One of the best things of owning a dog is definitely having a friend willing to listen to you, no matter how silly things you say are, your friendly dog is there for you. But do you listen to him? Because dogs definitely talk to you in the way they are able to. So, can you speak his language?

Dogs bark once when they want to call someone out, and bark multiple times rapidly to let their group know that something threatening or interesting is going on. A high-pitched barking can be a sign of either frustration or playfulness. Dogs also growl to show disgust and whine to beg. If the sound starts low and ends high it means the dog wants something, but if it starts high and ends low it means he’s complaining about something that makes him unhappy.

But our pet doesn’t have to make a sound to let us know how he’s feeling. Something every dog owner knows is that when a dog is very excited to see someone he wags his tail frenetically (In addition to jumping up and down). Dog owners also know that a tail that tucked, curled, or hanging unusually low indicates that the dog is feeling scared or in pain. However, wagging his tail doesn’t always equal happiness. That tail wagging humans interpret as a sign of excitement could actually mean fear or readiness to fight.

The rapid tail wags are indeed the classical signs of joy and desire to interact playfully, but slow, short wags indicate confusion but, also, interest. If a dog only wags the tip of his tail he may be afraid of you and is ready to defend himself if he has to. When it’s your dog the one doing that, it’s means he’s about to chase something or start a fight. Two dogs interacting that show such kind of tail wagging are uncomfortable with one another. If the dog is wagging his tail fast and up it means he’s confident and prepared for a fight. The tail extended straight out also means the dog is prepared to attack, while a tail straight up simply means alertness and interest.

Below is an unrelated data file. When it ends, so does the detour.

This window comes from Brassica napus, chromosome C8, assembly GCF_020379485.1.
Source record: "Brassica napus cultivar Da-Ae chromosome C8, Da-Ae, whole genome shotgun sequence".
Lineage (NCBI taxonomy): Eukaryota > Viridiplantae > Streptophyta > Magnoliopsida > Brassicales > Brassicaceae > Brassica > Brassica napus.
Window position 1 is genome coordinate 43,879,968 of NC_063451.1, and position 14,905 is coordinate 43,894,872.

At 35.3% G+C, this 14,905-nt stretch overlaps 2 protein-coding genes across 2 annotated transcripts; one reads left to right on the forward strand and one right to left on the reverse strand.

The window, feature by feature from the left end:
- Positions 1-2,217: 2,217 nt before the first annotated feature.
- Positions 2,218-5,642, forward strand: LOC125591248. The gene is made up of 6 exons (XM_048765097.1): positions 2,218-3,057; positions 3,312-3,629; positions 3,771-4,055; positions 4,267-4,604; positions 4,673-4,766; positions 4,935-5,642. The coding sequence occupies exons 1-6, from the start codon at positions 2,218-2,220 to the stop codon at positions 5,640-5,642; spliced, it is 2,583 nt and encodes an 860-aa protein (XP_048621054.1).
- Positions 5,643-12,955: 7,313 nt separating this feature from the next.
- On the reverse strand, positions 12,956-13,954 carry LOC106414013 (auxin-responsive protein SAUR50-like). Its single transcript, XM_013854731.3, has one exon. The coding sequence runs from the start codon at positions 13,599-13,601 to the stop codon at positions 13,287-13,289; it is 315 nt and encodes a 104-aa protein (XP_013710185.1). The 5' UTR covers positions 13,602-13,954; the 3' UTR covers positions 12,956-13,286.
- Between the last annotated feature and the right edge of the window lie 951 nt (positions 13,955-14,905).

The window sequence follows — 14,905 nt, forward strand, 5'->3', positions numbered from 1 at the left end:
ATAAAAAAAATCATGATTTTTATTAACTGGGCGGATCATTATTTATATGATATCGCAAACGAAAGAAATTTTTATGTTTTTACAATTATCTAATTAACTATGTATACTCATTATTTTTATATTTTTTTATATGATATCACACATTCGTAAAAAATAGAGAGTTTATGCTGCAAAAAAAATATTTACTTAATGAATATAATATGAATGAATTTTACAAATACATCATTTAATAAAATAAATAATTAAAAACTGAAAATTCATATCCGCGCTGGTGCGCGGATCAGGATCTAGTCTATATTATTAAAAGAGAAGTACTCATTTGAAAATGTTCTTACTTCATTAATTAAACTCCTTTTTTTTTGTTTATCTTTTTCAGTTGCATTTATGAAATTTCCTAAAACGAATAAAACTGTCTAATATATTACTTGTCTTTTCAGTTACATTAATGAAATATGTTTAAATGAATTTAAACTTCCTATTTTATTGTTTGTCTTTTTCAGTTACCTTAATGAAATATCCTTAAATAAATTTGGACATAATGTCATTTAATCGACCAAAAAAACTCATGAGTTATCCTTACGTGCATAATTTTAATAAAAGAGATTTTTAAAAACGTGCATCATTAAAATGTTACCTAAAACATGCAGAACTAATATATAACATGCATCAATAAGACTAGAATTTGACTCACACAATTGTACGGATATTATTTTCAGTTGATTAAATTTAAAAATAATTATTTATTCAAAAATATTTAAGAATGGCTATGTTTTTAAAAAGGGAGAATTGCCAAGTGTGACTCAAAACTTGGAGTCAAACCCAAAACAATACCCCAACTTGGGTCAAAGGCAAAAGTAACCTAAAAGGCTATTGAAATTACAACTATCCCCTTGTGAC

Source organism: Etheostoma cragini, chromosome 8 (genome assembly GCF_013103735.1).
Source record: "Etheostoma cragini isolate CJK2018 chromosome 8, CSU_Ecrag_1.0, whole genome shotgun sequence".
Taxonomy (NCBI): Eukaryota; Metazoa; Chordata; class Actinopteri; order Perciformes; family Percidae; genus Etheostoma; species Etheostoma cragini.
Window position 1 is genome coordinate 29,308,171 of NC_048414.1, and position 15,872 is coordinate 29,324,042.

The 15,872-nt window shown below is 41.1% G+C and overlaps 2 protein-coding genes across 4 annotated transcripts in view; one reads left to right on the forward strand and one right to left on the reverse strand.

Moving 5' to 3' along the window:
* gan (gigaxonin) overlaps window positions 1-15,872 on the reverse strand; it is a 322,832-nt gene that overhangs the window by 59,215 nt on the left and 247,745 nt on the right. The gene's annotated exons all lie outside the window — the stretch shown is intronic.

The mouth of your dog also speaks volumes of his mood, even when he’s not barking. The way he positions his teeth, lips and jaws can tell you what you need to know. If your dog is content and relaxed, he’ll probably have his mouth closed or slightly opened.

People assume, sometimes wrongly, that a dog is being aggressive if he exposes his teeth. But the dog might actually be “smiling” to communicate the opposite. If a dog is feeling very submissive, he’ll show his front teeth by pulling up his lips vertically. Such smile goes together with a lowered head, whining and squinty eyes.

On the other hand, a dog with aggressive intent will display his teeth by retracting his lips, while wrinkling the top of his muzzle. That’s a dog that’s telling you to back off!

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